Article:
Outside: Excels outside the tackles. Excellent vision and agility, with elite breakaway speed. Few safeties will get an angle on him once he's past the linebackers. Has the speed to turn the corner. Patient running on stretch and zone plays, able to cutback and blow through a hole. Can press the line, then evade penetrating defenders by bouncing outside with quick feet. Able to leap diving defenders and stay in balance after landing. Doesn't shy away from contact at the second level -- willing to plow through a tackle for an extra yard. Ball security can be an issue, as he gets a little loose with the ball when running outside. A potential Pro Bowl punt and kick returner because of his pure speed, willingness to attack the lane, quick cuts through traffic and superior elusiveness with the ball in his hands.
Breaking tackles: Runs with some lean; elusive and strong enough to avoid defenders in space and run through arm tackles. Quick stop-start move to freeze would-be tacklers or let them fly by if they leave their feet. Head fakes or just out-quicks most any defender in space -- usually at full speed. Isn't big enough to consistently get through the grasp of defensive tackles at the line or the wrap of linebackers, but gives good effort.
Blocking: Doesn't act like a track star playing football. Willing to stand up to ends and linebackers in pass protection, although he lacks the bulk to sustain and may struggle to stay strong against top pro linebackers. Will throw a shoulder into much bigger defenders to chip on a lineman before heading to the flat for a check-down pass. Gives effort to help teammates running downfield.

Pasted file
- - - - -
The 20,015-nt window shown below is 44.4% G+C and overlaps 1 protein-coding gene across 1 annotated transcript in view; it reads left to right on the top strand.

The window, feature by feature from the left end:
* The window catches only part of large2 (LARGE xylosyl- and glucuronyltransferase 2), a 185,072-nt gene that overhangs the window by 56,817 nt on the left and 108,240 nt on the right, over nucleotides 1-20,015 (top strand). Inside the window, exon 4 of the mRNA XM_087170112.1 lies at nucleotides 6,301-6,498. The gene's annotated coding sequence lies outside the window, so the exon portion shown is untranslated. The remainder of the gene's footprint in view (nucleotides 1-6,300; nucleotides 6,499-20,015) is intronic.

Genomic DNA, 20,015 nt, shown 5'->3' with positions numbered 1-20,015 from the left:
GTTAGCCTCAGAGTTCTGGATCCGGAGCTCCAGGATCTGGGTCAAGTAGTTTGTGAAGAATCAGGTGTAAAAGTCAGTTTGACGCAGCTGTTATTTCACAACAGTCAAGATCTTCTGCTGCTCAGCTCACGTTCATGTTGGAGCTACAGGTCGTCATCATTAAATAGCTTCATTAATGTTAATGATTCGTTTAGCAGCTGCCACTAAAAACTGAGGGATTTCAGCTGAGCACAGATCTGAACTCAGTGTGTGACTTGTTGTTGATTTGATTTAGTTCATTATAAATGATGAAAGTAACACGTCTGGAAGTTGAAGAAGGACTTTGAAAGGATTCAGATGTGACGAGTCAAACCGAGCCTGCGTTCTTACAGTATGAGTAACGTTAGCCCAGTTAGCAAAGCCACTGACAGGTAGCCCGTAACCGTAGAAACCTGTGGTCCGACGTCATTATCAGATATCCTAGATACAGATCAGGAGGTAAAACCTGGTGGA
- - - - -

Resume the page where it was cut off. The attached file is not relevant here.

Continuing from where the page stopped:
Receiving: Versatile offensive weapon who catches passes over the middle or in the flat, but will also line up in the slot and on the outside. Lightning-quick and ultra-elusive after the catch, often leaving defenders standing still as he jukes them outside or inside. Blows by safeties in coverage, especially on out-and-up routes. Inconsistent hands as a receiver. Will catch most easy passes with his hands and high-point the ball in traffic, but also has lapses of concentration and short-arms passes when expecting a big hit over the middle. Needs to be crisper coming in and out of his routes to sell them better at the next level. Solid hands on punt returns, and actually catches kickoffs at helmet-height with his hands.
Intangibles: Improved his strength and running toughness over the past couple of seasons to become a more complete running back. Looked to be a leader on offense with James Davis, quarterback Cullen Harper and wide receiver Aaron Kelly no longer on the squad in 2009. No major character issues or off-field incidents. Named to the ACC All-Academic team in 2008.
NFL Comparison: Felix Jones, Cowboys
To be perfectly clear, I do believe and hope the Dolphins will focus a good majority of there draft on defensive needs. When you rank 25th in the league in points allowed, you have holes in your defense that need to be addressed.
By the same token, Chad Henne could use some playmakers on the offensive side of the ball as well. Scoring 22 points a game, which ranked 15th in the league is hardly nothing to crow about neither.